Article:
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Pyrolysis oil sometimes also known as biocrude or biooil, is a synthetic fuel under investigation as substitute for petroleum. It is extracted by biomass to liquid technology of destructive distillation from dried biomass in a reactor at temperature of about 500°C with subsequent cooling. Pyrolytic oil (or bio-oil) is a kind of tar and normally contains too high levels of oxygen to be a hydrocarbon. As such it is distinctly different from similar petroleum products.
Biomass is split into solid and gaseous components under the influence of heat only (anhydrous pyrolysis). The solid component, charcoal, may be used for heating the process, a soil additive (biochar), or as activated carbon in absorption processes. The non-condensable gaseous component, consisting of hydrogen (H2), carbon monoxide (CO), carbon dioxide (CO2) and methane (CH4), may be burned. The condensible gases, however, may be rapidly cooled to form condensate droplets, which can then be separated from the non-condensable gases due to the substantial difference in density of each fraction. The condensate may be reignited similar to #2 fossil fuel. The heating value is 15-22 MJ/kg.
Fuel oil characteristics 
The oil produced in a pyrolysis process (bio-oil) is acidic, with a pH of 1.5-3.8 (2.8). The acidity may be lessened by the addition of readily available base compounds. Little work has been done on the stability of bio oil acidity that has been altered with base compounds. While the exact composition of bio-oil depends on the biomass source and processing conditions, a typical composition is as follows: Water 20-28%; Suspended solids and pyrolitic lignin 22-36%; Hydroxyacetaldehyde 8-12%; Levoglucosan 3-8%; Acetic acid 4-8%; Acetol 3-6%; Cellubiosan 1-2%; Glyoxal 1-2%; Formaldehyde 3-4%; Formic acid 3-6%.
The water molecules are split during pyrolysis and held separately in other compounds within the complex pyrolysis liquid. This distinction is significant, as the "water" in pyrolysis oil does not separate like standard fossil fuels. The density is approximately 1.2-1.3 (1.22) kg/l or 10.01-10.85 (10.18) lbs/gallon, which is much higher than that of diesel. The oxygen content is 40-50% (mostly from the "water" content) and no sulfur may be detected normally. The lower heating value is approximately 16-21 (17.5) MJ/kg. The pour point is -12°C to -33°C, and no cloud point could be observed until -21°C. The carbon residue is 17-23% wt (0.13% ash). The flash point is 40-100°C, and the pyrolysis oil is not auto-igniting in a diesel engine. The cetane number is only 10. The viscosity increases to a maximum in period of 12 months due to polymerization. The pyrolysis oil is not stable reacting with air and degasing. Pyrolysis oil cannot be blended with diesel. It may be very attractive, from an economic standpoint, to first recover valuable bio-chemicals from the bio-oil. The remainder of the bio-oil can then be combusted to generate electricity or converted to a syngas, from which chemicals and clean fuels can be synthesized.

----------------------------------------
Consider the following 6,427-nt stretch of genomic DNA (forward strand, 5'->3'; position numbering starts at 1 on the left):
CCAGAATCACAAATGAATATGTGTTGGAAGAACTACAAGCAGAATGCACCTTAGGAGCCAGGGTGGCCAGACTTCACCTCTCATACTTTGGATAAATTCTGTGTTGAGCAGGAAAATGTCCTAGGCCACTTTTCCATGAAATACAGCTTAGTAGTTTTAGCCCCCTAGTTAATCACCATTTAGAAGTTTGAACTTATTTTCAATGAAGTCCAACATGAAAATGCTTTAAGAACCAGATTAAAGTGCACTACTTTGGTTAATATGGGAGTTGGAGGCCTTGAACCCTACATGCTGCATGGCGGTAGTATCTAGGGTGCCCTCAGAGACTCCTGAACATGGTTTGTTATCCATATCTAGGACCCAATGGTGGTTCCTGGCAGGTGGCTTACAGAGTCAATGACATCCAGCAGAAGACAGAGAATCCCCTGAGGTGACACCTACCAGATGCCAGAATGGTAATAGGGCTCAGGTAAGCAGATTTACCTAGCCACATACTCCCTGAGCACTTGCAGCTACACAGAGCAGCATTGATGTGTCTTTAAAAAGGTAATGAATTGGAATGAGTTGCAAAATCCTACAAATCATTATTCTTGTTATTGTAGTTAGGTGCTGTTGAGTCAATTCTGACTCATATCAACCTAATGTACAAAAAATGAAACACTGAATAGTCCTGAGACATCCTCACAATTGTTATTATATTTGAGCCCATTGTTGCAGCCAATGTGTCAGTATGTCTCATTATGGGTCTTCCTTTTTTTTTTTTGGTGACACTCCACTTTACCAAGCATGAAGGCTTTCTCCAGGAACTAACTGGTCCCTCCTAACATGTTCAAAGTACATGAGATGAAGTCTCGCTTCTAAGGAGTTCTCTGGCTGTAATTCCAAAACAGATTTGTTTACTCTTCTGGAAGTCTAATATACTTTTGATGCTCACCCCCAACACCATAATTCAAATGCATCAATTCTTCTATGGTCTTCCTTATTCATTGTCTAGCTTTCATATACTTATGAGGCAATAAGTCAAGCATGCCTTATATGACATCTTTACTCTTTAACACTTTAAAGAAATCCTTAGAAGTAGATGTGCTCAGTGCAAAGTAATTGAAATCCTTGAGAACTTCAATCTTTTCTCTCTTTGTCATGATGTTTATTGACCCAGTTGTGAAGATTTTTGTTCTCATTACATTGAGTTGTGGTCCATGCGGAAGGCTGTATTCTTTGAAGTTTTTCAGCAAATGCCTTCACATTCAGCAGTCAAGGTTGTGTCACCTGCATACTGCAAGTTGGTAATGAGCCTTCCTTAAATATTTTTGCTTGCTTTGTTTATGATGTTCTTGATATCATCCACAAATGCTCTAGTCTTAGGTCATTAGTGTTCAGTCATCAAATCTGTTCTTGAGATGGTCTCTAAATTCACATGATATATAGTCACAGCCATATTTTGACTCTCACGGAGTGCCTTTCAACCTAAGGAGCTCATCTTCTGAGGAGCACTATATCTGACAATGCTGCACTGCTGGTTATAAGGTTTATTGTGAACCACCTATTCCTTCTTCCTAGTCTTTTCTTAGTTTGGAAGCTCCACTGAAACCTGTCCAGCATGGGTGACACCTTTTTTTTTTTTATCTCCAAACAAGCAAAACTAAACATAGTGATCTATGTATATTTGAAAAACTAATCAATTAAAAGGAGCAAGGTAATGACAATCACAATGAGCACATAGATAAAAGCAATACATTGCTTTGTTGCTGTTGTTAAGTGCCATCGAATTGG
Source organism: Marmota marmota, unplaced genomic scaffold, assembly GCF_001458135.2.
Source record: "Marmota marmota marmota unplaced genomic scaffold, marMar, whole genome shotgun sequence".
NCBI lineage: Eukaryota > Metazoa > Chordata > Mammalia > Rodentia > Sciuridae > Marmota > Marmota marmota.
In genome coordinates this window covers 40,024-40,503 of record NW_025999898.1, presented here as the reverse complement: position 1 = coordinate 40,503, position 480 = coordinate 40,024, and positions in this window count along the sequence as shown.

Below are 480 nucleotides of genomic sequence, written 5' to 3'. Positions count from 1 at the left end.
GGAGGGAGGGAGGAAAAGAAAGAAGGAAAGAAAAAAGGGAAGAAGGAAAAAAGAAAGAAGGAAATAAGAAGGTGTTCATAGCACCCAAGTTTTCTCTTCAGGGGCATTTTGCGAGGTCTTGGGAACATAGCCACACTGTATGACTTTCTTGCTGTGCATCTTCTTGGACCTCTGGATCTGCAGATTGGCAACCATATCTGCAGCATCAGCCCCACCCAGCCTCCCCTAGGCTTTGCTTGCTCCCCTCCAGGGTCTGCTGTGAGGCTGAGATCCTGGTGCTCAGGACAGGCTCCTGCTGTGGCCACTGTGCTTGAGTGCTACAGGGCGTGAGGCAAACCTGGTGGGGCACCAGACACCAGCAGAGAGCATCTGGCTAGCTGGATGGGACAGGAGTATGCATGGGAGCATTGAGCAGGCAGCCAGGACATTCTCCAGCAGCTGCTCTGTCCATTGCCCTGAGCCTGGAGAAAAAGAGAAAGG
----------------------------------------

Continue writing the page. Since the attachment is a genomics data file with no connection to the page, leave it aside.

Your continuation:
There have been few standards efforts so far for pyrolysis oil, one of the few is from ASTM.
Pyrolysis oil is the end product of waste plastic and tyre pyrolysis. Pyrolysis oil is widely used as industrial fuel to substitute furnace oil or industrial diesel. Typical industrial applications of pyrolysis oil as a fuel:
- Hot Water Generators
- Hot Air Generators
- Thermic Fluid Heater
- Electric Generators (mixed with 50% diesel)
- Diesel Pumps(mixed with 50% diesel)
See also 
- What is biooil?
- Chiaramonti, David. "Pirolisi" (in Italian). Archived from the original on 2006. Retrieved 7 November 2012.
- [dead link]
- Javaid Akhtar and NorAishah Saidina Amin (2011) A Review On Process Conditions For Optimum Bio-Oil Yield In Hydrothermal Liquefaction Of Biomass. Renewable Sustainable Energy Reviewers, Elsevier.
- Standard Specification for Pyrolysis Liquid Biofuel http://www.astm.org/Standards/D7544.htm
- "RESEM Pyrolysis Plant". RESEM Group. 2013. Retrieved 2013-03-26.